This example might help to illustrate the distinction.
Smoking can damage your health – it is the single biggest cause of lung cancer. … … … Indeed 90% of patients with lung cancer are either smokers or ex-smokers (Quit Smoking, Stop! 2009).
- Quti Smoking, Stop!, 2009, [Online] Available at: http://www.quit-smoking-stop.com/, [Accessed 14 July 2009].
Three facts are asserted in the text – only the final one needs its source to be cited.
- The first fact – “Smoking can damage your health” – is commonly known and so needs no citation.
- The second fact – “it is the single biggest cause of lung cancer” – is also commonly known and so needs no citation.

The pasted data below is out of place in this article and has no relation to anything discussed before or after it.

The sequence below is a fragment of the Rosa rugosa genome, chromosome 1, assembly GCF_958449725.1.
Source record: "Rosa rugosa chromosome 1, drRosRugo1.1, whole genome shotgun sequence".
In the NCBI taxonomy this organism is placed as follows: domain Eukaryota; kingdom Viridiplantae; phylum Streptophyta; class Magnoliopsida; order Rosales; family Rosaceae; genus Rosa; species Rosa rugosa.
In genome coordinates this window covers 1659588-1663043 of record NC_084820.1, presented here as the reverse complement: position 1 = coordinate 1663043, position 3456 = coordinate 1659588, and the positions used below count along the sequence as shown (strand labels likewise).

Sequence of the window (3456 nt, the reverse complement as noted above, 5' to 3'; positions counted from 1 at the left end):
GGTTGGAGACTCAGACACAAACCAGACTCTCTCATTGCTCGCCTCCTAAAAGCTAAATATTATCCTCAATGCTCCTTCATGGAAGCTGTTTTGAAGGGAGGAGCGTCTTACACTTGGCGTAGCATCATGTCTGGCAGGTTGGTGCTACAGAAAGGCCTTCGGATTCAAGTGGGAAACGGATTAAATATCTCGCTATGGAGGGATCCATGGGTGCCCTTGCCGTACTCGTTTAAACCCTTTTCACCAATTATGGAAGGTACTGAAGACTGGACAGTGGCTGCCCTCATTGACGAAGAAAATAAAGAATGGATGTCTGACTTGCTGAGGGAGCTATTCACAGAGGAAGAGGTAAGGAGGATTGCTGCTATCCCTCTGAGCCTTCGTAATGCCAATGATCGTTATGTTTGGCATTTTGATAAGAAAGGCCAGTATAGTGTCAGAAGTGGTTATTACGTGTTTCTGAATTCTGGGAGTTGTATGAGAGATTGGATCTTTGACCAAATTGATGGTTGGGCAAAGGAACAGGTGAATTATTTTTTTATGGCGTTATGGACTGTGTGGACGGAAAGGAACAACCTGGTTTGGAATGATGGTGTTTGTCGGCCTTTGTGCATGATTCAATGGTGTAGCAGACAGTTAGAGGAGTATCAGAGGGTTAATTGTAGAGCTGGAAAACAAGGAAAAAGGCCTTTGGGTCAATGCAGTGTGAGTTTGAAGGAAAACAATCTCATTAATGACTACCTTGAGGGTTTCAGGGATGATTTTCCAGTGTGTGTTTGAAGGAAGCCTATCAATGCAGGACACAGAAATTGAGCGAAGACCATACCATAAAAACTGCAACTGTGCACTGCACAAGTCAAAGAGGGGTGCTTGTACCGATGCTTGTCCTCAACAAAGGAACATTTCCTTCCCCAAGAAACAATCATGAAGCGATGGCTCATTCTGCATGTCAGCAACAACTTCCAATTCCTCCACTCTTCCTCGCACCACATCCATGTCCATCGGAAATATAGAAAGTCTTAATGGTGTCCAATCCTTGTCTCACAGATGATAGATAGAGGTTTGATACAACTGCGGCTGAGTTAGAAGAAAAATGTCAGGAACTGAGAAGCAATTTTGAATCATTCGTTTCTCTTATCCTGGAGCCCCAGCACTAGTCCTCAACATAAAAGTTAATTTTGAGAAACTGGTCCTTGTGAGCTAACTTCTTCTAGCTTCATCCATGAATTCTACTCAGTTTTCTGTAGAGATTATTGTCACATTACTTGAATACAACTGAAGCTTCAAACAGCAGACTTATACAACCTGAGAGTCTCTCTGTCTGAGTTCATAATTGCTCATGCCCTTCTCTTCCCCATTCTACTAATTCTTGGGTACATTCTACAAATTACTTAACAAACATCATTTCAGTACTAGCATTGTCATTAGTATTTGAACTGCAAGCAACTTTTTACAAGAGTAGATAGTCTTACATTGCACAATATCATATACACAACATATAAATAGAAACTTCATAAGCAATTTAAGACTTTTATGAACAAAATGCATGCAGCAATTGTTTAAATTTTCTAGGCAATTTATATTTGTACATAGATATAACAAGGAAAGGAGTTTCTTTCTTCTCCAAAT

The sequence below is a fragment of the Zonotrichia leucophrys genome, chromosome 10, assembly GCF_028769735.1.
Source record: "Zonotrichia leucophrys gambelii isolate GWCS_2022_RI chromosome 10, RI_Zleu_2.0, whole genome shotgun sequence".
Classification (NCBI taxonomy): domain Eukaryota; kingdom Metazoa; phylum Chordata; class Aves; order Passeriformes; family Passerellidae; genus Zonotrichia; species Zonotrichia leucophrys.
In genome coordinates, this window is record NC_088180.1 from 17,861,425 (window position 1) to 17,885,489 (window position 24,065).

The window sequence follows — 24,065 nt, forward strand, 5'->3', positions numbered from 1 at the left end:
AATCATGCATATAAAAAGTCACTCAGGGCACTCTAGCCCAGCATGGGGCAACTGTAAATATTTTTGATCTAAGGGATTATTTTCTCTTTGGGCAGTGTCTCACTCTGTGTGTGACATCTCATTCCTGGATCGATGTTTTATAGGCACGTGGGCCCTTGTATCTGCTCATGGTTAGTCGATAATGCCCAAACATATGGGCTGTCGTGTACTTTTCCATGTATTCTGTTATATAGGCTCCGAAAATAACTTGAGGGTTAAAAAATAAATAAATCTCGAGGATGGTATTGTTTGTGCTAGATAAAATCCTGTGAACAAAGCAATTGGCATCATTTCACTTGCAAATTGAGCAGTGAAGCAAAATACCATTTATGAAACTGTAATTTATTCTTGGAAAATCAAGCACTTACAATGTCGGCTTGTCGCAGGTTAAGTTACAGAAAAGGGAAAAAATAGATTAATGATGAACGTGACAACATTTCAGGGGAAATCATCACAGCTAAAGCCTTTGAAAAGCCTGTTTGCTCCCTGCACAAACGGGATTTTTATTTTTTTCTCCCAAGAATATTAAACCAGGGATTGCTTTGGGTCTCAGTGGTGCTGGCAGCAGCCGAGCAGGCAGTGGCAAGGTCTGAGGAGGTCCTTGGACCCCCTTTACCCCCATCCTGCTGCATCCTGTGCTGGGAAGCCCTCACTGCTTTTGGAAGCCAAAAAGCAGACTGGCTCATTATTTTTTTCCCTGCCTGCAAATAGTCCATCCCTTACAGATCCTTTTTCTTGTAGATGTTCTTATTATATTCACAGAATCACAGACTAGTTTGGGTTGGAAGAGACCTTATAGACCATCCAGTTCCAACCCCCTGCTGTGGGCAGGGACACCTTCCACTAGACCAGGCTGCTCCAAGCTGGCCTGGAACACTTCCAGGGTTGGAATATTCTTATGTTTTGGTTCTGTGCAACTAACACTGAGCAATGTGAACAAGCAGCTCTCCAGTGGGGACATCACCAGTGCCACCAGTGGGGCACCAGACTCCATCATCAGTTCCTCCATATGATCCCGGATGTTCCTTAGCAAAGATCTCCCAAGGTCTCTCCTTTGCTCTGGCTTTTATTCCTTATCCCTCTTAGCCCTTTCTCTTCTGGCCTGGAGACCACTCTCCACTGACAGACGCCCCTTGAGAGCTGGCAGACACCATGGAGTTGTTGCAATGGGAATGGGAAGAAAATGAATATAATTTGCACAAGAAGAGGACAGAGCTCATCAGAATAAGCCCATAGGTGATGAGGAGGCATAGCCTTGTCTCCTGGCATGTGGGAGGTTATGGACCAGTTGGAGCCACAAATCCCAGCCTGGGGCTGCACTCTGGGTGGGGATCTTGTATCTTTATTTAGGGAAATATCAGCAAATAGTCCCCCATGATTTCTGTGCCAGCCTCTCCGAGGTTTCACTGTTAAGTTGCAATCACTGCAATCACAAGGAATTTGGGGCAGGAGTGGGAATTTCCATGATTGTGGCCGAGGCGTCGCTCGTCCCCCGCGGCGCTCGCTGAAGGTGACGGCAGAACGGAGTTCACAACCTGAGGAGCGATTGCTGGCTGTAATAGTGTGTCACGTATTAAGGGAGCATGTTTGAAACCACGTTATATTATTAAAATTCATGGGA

- The third fact – “90% of patients with lung cancer or either smokers or ex-smokers” – may not be commonly known and so its source should be cited.
Deciding upon which facts are “commonly known” and which are not, may sometimes involve some judgement. For instance, you might take the view that it was not commonly known that smoking is the biggest single cause of lung cancer. In which case, you would also insert a corresponding citation at the appropriate point in the text.
Facts are sometimes in dispute. For example, the following assertion may be a fact – but not everyone would accept it as such:
Increasing the tax on tobacco will reduce the incidence of lung cancer.
If you want to refer to a claim such as this, which is in dispute, you should include a citation to indicate its source. Not only does this give due credit to the originator, but it also avoids giving your reader impression that you agree with the claim.